A WET DRY DOCK:
When a Seattle dry dock sunk this spring, the 140-foot tugboat it contained capsized with an estimated 50,000 to 60,000 gallons of diesel on board. The salvage operation took eight days. The fuel remained sealed on the tug and was later removed.Two stories of survival against the odds
A young Panamanian hotel worker survived 28 days adrift in a small open boat in the Pacific and a Texas man survived more than 30 hours in the Gulf of Mexico after his boat sank.
Adrian Vasquez, an 18-year-old maintenance worker at a seaside hotel in Panama, accepted an offer from two friends to join them on a fishing trip to earn some extra money, according to an Associated Press report.
On March 23, Vasquez was found drifting alone off the Galapagos Islands, more than 600 miles from where the trio had set out. His two friends had died and he likely owed his survival to a sudden rainstorm, the Ecuadorean coast guard captain who helped rescue Vasquez told the press.
Vasquez and his friends were returning to Rio Hato, Panama, on Feb. 24 when the boat’s engine failed within sight of land, according to the AP. They had a jug of water on board and reportedly had caught a good haul of fish.
During their first few days adrift, the young men grilled fish on the boat, Vasquez told the AP. The fish rotted after their ice melted, so they had to survive on what they could catch with their net.
The older friend, who was 24, stopped eating and drinking after two weeks and died March 10, the AP reports. The other friend, a 16-year-old, died March 15, according to the report. Vasquez reportedly pushed both bodies into the ocean.
Out of drinking water, he was nearly dead when it rained March 19, the AP says, and he was able to collect 4 gallons. He spent the next five days eating raw fish before being spotted by a commercial fisherman working on a skiff from a mother ship.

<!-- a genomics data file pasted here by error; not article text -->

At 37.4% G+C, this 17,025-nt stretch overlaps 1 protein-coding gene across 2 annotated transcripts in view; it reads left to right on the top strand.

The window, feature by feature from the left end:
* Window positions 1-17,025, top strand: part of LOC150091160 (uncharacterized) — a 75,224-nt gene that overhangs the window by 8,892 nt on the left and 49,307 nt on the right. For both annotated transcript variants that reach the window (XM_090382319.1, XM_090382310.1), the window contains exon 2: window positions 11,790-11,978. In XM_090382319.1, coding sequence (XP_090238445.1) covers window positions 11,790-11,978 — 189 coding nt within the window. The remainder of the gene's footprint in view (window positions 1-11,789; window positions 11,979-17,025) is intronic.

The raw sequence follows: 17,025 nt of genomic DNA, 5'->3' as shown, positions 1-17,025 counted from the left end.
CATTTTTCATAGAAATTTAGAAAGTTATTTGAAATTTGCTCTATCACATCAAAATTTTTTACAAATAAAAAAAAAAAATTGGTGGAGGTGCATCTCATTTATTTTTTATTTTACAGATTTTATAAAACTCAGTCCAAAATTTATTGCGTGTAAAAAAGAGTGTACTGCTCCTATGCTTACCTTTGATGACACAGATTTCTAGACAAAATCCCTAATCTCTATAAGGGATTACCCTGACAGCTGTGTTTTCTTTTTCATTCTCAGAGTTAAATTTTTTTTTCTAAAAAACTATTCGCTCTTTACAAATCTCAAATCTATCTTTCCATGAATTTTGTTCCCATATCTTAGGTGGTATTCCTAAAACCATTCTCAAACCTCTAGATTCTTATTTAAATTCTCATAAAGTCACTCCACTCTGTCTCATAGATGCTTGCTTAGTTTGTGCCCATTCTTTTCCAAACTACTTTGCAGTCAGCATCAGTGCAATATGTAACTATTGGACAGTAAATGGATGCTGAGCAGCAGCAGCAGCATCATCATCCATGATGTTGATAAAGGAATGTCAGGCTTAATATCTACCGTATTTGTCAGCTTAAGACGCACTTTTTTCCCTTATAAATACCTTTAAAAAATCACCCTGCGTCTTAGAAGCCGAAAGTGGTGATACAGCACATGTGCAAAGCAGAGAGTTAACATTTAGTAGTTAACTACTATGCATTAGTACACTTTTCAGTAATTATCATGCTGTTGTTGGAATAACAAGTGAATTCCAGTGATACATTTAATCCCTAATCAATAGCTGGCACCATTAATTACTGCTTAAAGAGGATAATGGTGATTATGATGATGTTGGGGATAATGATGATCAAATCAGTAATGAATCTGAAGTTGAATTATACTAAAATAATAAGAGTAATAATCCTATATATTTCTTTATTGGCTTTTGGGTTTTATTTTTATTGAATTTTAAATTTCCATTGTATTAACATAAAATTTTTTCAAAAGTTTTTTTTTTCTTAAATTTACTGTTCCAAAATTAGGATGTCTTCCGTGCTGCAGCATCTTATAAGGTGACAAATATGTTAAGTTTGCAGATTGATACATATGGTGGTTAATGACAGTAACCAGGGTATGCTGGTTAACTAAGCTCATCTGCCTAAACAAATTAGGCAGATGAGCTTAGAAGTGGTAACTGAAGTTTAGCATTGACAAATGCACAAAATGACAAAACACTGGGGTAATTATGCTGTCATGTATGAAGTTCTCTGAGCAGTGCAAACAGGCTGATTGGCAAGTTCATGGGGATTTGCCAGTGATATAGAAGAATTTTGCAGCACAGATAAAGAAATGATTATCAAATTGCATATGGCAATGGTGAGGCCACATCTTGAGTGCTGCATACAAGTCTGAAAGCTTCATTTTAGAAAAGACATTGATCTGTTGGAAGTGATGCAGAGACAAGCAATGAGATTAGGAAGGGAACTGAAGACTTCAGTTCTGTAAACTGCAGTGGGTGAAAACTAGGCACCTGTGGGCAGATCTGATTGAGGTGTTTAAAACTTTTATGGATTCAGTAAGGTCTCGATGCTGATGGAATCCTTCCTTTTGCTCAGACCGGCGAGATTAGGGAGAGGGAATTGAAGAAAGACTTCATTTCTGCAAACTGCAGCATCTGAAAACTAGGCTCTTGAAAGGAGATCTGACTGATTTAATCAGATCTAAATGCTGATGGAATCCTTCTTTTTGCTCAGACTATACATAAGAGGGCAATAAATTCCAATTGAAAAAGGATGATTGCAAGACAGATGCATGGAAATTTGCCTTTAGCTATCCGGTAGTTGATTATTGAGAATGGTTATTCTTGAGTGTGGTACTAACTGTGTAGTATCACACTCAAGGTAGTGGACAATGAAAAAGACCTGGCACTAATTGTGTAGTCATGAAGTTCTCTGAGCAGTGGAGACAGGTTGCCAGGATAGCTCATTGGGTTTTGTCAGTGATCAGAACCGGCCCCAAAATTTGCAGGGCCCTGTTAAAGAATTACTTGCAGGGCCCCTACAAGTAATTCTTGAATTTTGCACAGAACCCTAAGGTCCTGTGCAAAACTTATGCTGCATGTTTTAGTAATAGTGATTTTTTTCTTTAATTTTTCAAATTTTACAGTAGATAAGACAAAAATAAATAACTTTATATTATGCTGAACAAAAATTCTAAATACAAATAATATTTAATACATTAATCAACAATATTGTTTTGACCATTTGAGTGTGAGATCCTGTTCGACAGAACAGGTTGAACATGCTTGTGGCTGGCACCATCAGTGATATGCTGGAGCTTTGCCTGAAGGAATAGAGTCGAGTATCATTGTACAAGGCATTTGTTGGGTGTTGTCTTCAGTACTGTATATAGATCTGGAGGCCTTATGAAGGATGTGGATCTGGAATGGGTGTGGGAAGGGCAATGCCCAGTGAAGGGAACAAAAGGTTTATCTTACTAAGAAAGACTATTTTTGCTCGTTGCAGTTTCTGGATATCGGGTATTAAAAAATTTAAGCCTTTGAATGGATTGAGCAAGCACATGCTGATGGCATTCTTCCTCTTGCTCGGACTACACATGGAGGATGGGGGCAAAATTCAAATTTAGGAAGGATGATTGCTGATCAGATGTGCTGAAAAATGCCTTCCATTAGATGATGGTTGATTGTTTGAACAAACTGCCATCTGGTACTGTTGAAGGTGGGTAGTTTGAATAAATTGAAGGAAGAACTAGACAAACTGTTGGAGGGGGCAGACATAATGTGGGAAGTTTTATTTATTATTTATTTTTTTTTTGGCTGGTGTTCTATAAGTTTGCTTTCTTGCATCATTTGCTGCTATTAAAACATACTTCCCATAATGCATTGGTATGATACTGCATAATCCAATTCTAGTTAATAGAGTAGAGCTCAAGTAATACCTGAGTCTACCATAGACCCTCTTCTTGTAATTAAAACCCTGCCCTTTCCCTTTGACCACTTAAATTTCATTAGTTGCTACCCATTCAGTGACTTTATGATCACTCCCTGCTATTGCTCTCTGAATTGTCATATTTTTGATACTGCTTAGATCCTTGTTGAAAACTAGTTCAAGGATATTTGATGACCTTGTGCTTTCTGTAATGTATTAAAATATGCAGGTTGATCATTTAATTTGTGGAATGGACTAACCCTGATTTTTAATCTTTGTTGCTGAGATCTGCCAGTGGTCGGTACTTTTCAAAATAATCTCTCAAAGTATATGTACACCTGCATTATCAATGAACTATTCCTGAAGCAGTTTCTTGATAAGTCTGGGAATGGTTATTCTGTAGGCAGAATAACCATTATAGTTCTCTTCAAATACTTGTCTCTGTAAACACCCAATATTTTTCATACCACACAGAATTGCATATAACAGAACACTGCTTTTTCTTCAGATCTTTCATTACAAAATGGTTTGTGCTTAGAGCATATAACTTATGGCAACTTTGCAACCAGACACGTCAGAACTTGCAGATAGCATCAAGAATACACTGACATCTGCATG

The Panamanian’s story took a disturbing turn when news reports surfaced that bird-watching passengers on a cruise ship had spotted the small boat two weeks before the rescue and reported to ship personnel that someone on the boat was waving for help. There were three people on board the small boat at the time, the witnesses said.
The Star Princess sailed on without stopping or reporting the incident, according to news reports. (Read William Sisson’s report on the tragedy in his Under Way column, Page 14.)
In the Gulf of Mexico accident, Ken Henderson, 49, lost his best friend, Ed Coen, 48, after Henderson’s 30-foot Scarab took on water and the engines failed, according to published reports.
Henderson says he made two mayday calls on the VHF March 23 as the boat sank, but got no response, according to reports. The men were beyond cell phone range. He and Coen put on life jackets and strapped themselves together so they wouldn’t become separated. For more than 30 hours they struggled to survive and signaled for help, according to reports. When Coen became hypothermic and couldn’t kick anymore, Henderson says, he made a difficult decision. “I told him, ‘I need your help,’ or we would both be stranded out here and die,” Henderson told The Courier of Montgomery County (Texas).
He says he told Coen he would try to swim for help. He cut the strap connecting their life jackets and left his friend. He swam for miles and made it to an oil rig in the early hours of March 24. At 2:30 a.m., he used a phone on the rig to call his wife and the Coast Guard, according to the Coast Guard. He also found food and water.
Henderson was later brought ashore by the Coast Guard. At 8:45 that morning, a fisherman found Coen dead.
Sail racing tragedy
A Sydney 38 was thrown onto rock outcroppings in the Farallon Islands off San Francisco after being slammed by large waves during the Full Crew Farallones Race on April 14. At press time one sailor was found dead, and four remained missing and were presumed dead. Seven of eight crewmembers were knocked overboard when Low Speed Chase was rolled, according to reports. The boat’s owner and one crewmember were airlifted from rocks; a third sailor, who managed to stay aboard the yacht, also was rescued. Several of the yachts participating in the annual 58-nautical-mile race turned back, mostly due to equipment failures caused by the rough conditions. Look for a report on the tragedy in the July issue of Soundings.